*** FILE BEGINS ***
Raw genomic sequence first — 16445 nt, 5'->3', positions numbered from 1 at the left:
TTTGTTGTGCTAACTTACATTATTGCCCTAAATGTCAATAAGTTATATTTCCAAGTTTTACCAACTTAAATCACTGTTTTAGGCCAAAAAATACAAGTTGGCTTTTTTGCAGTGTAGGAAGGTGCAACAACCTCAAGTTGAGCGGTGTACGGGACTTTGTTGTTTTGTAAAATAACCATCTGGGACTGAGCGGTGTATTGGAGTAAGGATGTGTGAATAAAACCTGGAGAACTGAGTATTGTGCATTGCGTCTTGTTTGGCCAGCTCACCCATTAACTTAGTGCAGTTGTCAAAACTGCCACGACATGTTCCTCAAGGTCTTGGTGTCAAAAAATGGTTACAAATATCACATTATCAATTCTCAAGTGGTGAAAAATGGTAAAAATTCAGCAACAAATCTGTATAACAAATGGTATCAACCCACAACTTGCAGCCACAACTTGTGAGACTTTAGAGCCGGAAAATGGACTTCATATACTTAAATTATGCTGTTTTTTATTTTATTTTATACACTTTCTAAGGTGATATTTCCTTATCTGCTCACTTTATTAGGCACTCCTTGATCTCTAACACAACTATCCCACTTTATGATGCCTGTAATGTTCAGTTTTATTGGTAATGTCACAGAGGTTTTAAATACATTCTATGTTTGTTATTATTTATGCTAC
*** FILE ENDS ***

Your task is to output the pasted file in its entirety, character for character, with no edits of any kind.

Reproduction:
Raw genomic sequence first — 16445 nt, 5'->3', positions numbered from 1 at the left:
TTTGTTGTGCTAACTTACATTATTGCCCTAAATGTCAATAAGTTATATTTCCAAGTTTTACCAACTTAAATCACTGTTTTAGGCCAAAAAATACAAGTTGGCTTTTTTGCAGTGTAGGAAGGTGCAACAACCTCAAGTTGAGCGGTGTACGGGACTTTGTTGTTTTGTAAAATAACCATCTGGGACTGAGCGGTGTATTGGAGTAAGGATGTGTGAATAAAACCTGGAGAACTGAGTATTGTGCATTGCGTCTTGTTTGGCCAGCTCACCCATTAACTTAGTGCAGTTGTCAAAACTGCCACGACATGTTCCTCAAGGTCTTGGTGTCAAAAAATGGTTACAAATATCACATTATCAATTCTCAAGTGGTGAAAAATGGTAAAAATTCAGCAACAAATCTGTATAACAAATGGTATCAACCCACAACTTGCAGCCACAACTTGTGAGACTTTAGAGCCGGAAAATGGACTTCATATACTTAAATTATGCTGTTTTTTATTTTATTTTATACACTTTCTAAGGTGATATTTCCTTATCTGCTCACTTTATTAGGCACTCCTTGATCTCTAACACAACTATCCCACTTTATGATGCCTGTAATGTTCAGTTTTATTGGTAATGTCACAGAGGTTTTAAATACATTCTATGTTTGTTATTATTTATGCTAC